If you live in Scottsdale, chances are you can afford your own social services.
You can make your rent or mortgage payment easily, even if unforeseen expenses occur, or feed and clothe your family, even when gasoline prices rise.
And you likely are able to pay for a companion or a nurse to stay with an elderly parent.
This is certainly not a city where people are scrambling for adult day care for their elderly parents, right? Well, it is.
As the Tribune has reported during the last several days, the Foundation for Senior Living told the families of its 35 elderly clients late last month that its adult day care center at Granite Reef Road and Mc-Donald Drive will close July 12.
Scottsdale may have fewer people in such circumstances than other cities, but it would be a myth to say those situations don’t exist here.
These older folks’ plight encouraged me to call the Vista del Camino Center, the city’s working, helping contradiction to its image as a warm, happy haven for the well-to-do.
Vista, in temporary quarters at the old downtown Senior Center while its location at 7700 E. Roosevelt St. is being renovated, exists to serve those whose needs too many Scottsdale residents don’t think exist, said human services director Rita Koppinger.
Based on 2005 U.S. Census updates, 15,331 Scottsdale residents live below the federal poverty line, Koppinger said. This is defined as a single person earning no more than $817 a month or a family of four earning no more than $1,667.
“And when they encounter some kind of a crisis, a car repair or medical bill, they are faced with not having food to put on the table and not paying their rent,” Koppinger said.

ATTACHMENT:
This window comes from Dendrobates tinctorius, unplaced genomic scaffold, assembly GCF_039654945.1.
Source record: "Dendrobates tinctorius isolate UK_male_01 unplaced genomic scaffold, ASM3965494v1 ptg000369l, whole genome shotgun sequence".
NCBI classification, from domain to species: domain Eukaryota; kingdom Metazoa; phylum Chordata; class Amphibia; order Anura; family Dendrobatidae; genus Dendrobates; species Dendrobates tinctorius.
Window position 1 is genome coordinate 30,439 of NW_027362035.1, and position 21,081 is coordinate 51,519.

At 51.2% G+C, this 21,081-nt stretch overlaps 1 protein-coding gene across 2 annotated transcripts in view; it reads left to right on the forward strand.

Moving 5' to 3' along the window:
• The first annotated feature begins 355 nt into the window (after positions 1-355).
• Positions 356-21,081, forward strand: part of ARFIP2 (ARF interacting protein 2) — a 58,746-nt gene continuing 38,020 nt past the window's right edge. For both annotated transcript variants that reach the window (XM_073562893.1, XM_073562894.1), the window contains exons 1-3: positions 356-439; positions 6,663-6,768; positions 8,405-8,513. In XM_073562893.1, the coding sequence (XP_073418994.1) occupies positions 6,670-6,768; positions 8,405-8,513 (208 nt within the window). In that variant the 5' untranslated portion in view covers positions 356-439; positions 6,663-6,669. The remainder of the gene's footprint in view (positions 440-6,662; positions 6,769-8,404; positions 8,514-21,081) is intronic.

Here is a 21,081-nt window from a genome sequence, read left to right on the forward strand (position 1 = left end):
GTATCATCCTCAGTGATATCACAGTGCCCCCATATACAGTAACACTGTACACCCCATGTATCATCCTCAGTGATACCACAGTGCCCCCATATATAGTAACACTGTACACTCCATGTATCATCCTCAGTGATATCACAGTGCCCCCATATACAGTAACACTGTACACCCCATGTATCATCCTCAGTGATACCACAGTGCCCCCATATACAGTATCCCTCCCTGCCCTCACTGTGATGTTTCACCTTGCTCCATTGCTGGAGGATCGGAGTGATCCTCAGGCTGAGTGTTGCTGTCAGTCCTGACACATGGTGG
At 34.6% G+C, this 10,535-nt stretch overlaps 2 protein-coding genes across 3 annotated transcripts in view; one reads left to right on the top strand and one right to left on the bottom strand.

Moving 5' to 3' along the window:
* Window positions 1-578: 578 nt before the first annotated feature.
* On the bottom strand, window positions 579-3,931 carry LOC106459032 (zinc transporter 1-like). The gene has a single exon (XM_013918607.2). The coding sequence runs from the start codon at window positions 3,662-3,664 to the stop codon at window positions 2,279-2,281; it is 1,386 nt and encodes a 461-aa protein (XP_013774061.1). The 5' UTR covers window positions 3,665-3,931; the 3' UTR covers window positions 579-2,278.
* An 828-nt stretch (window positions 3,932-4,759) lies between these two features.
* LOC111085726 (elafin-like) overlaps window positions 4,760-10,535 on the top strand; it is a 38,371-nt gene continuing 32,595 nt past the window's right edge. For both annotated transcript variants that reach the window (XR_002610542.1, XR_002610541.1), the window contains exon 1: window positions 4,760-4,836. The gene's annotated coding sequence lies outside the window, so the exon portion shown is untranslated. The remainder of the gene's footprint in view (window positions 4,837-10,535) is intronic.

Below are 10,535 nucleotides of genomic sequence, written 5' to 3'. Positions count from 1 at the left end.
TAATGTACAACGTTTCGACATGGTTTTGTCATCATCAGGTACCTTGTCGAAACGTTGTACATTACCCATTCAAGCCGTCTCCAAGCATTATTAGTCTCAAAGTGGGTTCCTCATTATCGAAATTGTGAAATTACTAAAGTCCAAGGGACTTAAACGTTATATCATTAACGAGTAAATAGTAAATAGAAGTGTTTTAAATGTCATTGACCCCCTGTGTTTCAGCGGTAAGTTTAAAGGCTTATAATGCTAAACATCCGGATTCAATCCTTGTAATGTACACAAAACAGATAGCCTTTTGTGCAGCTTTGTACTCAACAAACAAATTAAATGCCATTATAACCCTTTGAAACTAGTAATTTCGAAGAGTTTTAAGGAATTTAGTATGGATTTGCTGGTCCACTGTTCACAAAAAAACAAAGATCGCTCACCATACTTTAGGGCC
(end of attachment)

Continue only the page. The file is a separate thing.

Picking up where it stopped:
While 80 percent of the people Vista helps live south of Camelback Road, that means that the other 20 percent live north of Camelback, she said.
“Quite a few are from up in the (Scottsdale) Airpark area, divorced moms living with minimal child support, living in apartments, struggling to make ends meet,” Koppinger said, which is why Vista offers services one day a week at the city’s Via Linda Senior Center.
“We see people who never dreamed they would be without a job, but major companies close and major companies do lay people off,” she said.
Vista offers many services, Koppinger said, from emergency food boxes (1,781 distributed last year), free bread on Tuesdays (between 30 and 40 people come for it on that day), paying emergency prescription costs (65 people). About 3,000 people received clothing last year. And Vista teaches classes in resumé writing and job searching.
Last year, Vista helped 407 Scottsdale households pay their rent and 709 households with their utilities, she said.
Many never thought they’d need social services. And now there are 35 more families who never thought they’d be without them.